'Why does Priyanka have Govt house'
<!--QuoteBegin-->QUOTE<!--QuoteEBegin-->The Samajwadi Party on Friday questioned the grounds on which Congress president Sonia Gandhi's married daughter Priyanka Vadera has been allocated a government bungalow.
<!--QuoteBegin-->QUOTE<!--QuoteEBegin--><b>Sycophancy INC. </b>
The Pioneer Edit Desk
Ever since Jawaharlal Nehru ensured that the mantle of supreme leader of the Congress remained with the family, the party that has ruled India since 1947, barring the 10 odd years when it was forced to occupy the Opposition benches, has evolved into a remarkable organisation that cannot look beyond the Nehru-Gandhi dynasty for inspiration and leadership. Irrespective of what individual Congress leaders may say in private during off-the-record discussions, they behave in the most fawning manner when it comes to declaring their loyalty to the party's first family.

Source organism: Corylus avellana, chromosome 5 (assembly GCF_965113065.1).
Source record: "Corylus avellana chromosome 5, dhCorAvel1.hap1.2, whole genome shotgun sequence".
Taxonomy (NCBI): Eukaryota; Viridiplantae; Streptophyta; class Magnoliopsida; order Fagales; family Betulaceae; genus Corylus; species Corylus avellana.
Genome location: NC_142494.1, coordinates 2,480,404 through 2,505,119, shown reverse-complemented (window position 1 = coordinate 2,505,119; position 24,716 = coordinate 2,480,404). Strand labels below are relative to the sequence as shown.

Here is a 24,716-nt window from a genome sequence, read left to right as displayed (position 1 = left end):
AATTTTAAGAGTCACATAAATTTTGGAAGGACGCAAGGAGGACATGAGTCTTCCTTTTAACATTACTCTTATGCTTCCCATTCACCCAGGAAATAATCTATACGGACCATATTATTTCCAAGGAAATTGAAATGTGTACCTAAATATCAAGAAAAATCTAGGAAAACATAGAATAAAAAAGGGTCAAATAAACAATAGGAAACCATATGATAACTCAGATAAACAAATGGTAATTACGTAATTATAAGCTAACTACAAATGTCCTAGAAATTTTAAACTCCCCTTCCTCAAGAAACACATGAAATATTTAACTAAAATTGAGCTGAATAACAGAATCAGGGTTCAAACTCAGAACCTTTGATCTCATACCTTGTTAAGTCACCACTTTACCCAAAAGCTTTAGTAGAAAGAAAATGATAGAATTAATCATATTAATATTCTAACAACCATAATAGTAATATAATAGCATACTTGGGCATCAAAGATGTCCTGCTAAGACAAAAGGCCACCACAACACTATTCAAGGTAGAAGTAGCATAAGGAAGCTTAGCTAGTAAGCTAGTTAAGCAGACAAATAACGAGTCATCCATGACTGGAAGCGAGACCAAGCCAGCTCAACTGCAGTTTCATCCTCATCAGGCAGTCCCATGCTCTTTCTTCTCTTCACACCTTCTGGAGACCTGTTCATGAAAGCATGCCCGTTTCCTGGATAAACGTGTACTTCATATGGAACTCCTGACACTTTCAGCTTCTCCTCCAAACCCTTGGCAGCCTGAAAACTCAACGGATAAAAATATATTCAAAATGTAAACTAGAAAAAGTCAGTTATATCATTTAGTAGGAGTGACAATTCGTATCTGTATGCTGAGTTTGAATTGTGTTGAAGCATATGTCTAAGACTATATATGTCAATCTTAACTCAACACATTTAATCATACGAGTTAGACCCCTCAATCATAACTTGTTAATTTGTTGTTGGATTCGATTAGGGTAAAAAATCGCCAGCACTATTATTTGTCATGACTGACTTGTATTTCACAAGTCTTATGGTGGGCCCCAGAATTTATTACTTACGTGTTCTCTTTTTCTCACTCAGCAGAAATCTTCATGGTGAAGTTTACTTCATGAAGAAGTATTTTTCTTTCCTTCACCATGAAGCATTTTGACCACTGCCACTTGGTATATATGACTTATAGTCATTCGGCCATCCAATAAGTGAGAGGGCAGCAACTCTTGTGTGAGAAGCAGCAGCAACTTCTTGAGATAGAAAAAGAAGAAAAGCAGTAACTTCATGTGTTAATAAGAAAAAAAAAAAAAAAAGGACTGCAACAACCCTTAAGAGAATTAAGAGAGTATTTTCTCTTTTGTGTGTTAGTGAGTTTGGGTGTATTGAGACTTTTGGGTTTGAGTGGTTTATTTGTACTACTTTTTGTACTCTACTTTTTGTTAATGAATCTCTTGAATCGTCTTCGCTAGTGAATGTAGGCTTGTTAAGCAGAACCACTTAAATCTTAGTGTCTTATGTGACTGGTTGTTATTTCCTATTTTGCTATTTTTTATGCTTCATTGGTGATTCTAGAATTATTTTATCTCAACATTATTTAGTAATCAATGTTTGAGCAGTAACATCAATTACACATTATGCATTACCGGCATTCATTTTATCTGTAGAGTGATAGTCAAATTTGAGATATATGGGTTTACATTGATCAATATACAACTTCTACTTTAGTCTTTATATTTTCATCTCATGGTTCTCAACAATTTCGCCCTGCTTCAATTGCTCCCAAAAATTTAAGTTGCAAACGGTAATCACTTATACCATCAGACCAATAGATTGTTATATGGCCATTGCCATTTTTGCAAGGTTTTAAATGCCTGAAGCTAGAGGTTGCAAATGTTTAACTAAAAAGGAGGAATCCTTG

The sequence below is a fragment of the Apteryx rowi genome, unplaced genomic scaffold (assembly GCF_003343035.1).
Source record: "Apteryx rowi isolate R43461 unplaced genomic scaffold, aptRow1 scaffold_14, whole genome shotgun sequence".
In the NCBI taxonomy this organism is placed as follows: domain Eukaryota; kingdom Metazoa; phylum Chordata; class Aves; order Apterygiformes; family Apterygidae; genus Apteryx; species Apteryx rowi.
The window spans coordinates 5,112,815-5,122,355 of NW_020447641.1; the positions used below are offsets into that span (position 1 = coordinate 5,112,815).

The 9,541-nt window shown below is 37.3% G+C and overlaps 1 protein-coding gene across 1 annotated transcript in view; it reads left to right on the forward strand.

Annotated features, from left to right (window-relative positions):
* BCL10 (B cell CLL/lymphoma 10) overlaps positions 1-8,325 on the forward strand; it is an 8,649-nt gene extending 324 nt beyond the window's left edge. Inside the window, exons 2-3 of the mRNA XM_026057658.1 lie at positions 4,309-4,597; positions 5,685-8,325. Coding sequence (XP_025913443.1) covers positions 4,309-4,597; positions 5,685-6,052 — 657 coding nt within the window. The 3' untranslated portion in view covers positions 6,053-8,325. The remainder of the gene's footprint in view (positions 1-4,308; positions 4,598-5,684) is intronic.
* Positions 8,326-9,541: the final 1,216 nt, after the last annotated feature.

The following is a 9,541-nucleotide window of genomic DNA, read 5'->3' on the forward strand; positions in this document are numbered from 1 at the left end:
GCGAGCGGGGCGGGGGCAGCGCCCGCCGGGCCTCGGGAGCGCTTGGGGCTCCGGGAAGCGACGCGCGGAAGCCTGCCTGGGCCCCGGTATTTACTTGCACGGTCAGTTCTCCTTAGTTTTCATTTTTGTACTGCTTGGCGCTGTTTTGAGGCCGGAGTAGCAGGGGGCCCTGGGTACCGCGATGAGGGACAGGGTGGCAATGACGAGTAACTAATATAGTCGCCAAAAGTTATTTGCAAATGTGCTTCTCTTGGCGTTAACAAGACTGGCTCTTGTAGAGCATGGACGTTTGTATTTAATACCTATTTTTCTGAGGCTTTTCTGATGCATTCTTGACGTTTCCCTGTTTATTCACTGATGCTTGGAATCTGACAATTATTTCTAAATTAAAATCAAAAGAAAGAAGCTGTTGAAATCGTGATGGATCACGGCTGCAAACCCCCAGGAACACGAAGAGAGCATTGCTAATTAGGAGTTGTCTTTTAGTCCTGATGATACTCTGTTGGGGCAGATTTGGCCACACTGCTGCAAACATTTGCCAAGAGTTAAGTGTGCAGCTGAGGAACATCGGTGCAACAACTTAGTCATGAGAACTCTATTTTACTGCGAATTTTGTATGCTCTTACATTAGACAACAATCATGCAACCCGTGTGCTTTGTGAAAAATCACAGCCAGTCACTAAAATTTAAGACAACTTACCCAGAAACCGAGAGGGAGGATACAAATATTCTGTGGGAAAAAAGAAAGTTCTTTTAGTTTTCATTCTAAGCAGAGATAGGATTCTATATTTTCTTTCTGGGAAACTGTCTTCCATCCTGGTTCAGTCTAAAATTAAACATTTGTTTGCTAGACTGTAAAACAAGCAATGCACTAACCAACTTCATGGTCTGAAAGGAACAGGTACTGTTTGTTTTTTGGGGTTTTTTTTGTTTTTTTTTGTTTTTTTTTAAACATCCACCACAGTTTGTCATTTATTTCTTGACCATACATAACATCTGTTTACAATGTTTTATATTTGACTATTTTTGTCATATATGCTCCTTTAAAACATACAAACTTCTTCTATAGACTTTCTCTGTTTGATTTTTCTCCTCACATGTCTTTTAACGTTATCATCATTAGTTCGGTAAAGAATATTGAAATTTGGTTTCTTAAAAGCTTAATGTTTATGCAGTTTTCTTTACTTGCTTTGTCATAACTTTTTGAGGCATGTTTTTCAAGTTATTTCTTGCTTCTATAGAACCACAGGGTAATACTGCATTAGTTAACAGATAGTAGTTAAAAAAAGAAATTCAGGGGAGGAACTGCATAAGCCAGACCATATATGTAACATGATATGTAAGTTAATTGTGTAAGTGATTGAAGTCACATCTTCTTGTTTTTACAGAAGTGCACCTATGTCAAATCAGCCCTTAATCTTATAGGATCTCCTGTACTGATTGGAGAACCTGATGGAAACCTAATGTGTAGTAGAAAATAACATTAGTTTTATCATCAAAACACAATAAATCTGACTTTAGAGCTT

As much was on display during the All-India Congress Committee plenary in Hyderabad where party elders, who have otherwise been rendered slothful by age, were amazingly energetic in demanding that Mr Rahul Gandhi be made a member of the Congress Working Committee. Other party leaders, who did not wish to miss the opportunity to demonstrate that there is nothing which distinguishes them from Nehru-Gandhi family retainers, refused to allow the plenary to proceed till<b> "the symbol of youth", the "chirag (lamp) of hope" </b>addressed the congregation of sycophants who had ostensibly gathered to take their party and supreme leader to greater heights of political and electoral success.